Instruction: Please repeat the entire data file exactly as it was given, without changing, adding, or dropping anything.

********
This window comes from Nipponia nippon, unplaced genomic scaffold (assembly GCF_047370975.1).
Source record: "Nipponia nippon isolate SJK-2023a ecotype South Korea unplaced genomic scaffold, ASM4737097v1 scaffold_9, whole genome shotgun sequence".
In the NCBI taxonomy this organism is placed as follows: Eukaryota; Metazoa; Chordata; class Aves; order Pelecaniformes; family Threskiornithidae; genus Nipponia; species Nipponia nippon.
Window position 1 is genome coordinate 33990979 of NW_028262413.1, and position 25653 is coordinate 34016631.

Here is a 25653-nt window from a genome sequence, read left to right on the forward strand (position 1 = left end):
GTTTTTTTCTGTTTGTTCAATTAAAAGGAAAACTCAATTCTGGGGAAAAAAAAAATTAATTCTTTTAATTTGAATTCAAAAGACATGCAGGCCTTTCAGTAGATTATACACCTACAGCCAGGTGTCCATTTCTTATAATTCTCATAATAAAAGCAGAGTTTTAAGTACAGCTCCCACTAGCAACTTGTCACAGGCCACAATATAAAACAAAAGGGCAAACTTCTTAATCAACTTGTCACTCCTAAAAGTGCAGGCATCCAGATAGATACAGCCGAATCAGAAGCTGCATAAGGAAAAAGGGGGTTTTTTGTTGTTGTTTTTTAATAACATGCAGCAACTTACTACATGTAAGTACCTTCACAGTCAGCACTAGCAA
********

This window comes from Nipponia nippon, unplaced genomic scaffold (assembly GCF_047370975.1).
Source record: "Nipponia nippon isolate SJK-2023a ecotype South Korea unplaced genomic scaffold, ASM4737097v1 scaffold_9, whole genome shotgun sequence".
In the NCBI taxonomy this organism is placed as follows: Eukaryota; Metazoa; Chordata; class Aves; order Pelecaniformes; family Threskiornithidae; genus Nipponia; species Nipponia nippon.
Window position 1 is genome coordinate 33990979 of NW_028262413.1, and position 25653 is coordinate 34016631.

Here is a 25653-nt window from a genome sequence, read left to right on the forward strand (position 1 = left end):
GTTTTTTTCTGTTTGTTCAATTAAAAGGAAAACTCAATTCTGGGGAAAAAAAAAATTAATTCTTTTAATTTGAATTCAAAAGACATGCAGGCCTTTCAGTAGATTATACACCTACAGCCAGGTGTCCATTTCTTATAATTCTCATAATAAAAGCAGAGTTTTAAGTACAGCTCCCACTAGCAACTTGTCACAGGCCACAATATAAAACAAAAGGGCAAACTTCTTAATCAACTTGTCACTCCTAAAAGTGCAGGCATCCAGATAGATACAGCCGAATCAGAAGCTGCATAAGGAAAAAGGGGGTTTTTTGTTGTTGTTTTTTAATAACATGCAGCAACTTACTACATGTAAGTACCTTCACAGTCAGCACTAGCAA